Engineering Geologist’s Role in Hard Rock Tunnel Machine Selection
Published:January 01, 1972
The engineering geologist must accept the responsibility of providing planning leadership and applicable explorations for contractors and manufacturers to evaluate properly the possible use of a tunneling machine on a project. Explorations and laboratory and field tests must be conducted to determine in advance those characteristics which will affect the efficiency and economics of a machine-driven tunnel. To accomplish this will require more detailed data than that normally developed for conventionally driven tunnels. The geologic factors which influence tunneling machines, current laboratory and in situ borability tests, laboratory test programs, and the future of geologic explorations are discussed in light of the engineering geologist’s role.
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Geological Factors in Rapid Excavation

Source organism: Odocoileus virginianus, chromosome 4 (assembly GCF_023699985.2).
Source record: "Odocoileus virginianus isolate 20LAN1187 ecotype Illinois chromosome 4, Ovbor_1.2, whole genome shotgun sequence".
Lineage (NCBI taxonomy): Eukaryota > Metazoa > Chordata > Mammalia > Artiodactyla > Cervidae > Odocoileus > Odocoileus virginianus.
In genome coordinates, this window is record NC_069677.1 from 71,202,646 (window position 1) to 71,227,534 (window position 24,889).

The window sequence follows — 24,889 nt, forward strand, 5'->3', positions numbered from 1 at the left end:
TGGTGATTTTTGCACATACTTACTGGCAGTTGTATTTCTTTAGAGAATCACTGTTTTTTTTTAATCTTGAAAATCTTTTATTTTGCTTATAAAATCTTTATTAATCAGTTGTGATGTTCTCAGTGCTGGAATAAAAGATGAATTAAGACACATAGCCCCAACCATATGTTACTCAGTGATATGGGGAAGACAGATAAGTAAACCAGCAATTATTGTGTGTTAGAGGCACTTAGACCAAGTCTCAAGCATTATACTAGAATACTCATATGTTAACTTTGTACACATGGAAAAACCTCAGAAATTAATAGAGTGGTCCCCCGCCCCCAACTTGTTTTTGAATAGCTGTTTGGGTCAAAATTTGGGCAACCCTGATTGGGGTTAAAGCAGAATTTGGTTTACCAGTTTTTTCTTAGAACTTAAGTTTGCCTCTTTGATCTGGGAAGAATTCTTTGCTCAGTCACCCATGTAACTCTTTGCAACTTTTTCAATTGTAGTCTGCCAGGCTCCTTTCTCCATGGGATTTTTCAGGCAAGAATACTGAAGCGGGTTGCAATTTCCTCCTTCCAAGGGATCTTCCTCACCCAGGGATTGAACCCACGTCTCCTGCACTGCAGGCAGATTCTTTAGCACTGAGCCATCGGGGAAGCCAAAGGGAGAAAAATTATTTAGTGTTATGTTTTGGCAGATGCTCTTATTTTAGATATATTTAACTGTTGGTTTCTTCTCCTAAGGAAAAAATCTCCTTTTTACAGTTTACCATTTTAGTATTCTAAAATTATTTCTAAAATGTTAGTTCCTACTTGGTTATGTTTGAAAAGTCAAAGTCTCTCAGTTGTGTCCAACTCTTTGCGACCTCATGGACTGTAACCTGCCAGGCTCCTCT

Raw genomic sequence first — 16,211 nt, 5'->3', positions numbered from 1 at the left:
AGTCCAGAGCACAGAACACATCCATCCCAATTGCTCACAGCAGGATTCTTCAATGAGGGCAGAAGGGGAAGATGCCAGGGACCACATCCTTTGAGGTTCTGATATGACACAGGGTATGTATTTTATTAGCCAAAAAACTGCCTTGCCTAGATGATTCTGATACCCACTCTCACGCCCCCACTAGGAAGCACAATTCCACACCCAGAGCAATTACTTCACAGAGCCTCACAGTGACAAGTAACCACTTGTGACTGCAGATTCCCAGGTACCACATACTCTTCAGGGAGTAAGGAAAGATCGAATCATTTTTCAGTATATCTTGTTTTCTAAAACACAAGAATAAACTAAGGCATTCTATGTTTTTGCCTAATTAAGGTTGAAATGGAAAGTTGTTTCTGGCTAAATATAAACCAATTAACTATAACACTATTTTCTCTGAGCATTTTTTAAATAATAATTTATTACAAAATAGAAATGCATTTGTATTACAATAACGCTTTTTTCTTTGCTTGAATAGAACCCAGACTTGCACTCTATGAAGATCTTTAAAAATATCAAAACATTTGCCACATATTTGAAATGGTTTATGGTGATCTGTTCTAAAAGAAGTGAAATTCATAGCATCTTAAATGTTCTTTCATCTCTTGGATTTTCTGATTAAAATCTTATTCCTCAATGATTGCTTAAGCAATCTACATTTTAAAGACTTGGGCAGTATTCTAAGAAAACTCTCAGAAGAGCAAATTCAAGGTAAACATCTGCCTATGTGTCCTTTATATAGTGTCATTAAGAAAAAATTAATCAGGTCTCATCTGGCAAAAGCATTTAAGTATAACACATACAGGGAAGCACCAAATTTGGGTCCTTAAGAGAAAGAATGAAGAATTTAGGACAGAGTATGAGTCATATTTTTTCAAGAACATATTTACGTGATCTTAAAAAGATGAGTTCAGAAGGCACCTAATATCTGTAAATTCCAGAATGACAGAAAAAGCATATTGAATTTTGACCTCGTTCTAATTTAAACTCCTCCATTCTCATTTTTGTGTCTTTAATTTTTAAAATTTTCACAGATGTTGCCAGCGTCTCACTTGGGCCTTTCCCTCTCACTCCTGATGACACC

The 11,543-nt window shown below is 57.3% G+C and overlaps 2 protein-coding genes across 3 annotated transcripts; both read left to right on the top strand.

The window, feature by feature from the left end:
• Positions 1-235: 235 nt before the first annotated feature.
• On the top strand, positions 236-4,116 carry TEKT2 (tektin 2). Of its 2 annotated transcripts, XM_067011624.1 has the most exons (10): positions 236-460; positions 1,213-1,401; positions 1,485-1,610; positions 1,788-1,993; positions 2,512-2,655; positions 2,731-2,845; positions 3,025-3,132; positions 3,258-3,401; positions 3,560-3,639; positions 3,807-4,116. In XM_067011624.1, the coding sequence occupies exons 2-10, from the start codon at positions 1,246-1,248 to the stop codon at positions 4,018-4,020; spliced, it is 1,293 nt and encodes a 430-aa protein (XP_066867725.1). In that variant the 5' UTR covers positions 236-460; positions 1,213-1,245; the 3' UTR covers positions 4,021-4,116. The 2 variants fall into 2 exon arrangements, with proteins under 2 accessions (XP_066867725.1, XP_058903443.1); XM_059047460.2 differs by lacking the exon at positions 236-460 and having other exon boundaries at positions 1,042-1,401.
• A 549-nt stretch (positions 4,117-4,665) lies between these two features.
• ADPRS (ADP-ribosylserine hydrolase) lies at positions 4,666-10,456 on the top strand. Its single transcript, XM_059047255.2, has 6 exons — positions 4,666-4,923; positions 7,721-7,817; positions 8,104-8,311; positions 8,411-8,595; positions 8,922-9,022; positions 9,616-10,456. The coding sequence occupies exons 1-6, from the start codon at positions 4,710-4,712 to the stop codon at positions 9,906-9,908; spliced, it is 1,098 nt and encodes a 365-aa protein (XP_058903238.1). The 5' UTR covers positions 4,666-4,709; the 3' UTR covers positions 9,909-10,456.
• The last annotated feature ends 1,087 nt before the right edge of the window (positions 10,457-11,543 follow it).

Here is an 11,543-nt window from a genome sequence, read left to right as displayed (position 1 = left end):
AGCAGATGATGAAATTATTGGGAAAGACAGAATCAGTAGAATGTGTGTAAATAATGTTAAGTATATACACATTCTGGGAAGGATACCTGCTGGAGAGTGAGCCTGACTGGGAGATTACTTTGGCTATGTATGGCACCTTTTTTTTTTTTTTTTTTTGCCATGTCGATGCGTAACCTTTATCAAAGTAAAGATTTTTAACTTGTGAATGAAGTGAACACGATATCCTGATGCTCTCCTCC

Prepared by the Case Histories Committee for the Engineering Geology Division of the Geological Society of America, these histories are intended as reference material for the practicing geologist and for the college student. This volume, the ninth in the series, contains the following papers: Rapid excavation and the role of engineering geology; The engineering geologist’s role in hard rock tunnel machine selection; Some geological structural influences in quarrying limestone and dolomite; Geologic factors in rapid excavation with nuclear explosives; Theory of spacing of extension fracture; Experimental investigation of sliding friction in multilithologic specimens; Total systems approach to rapid excavation and its geological requirements; and more.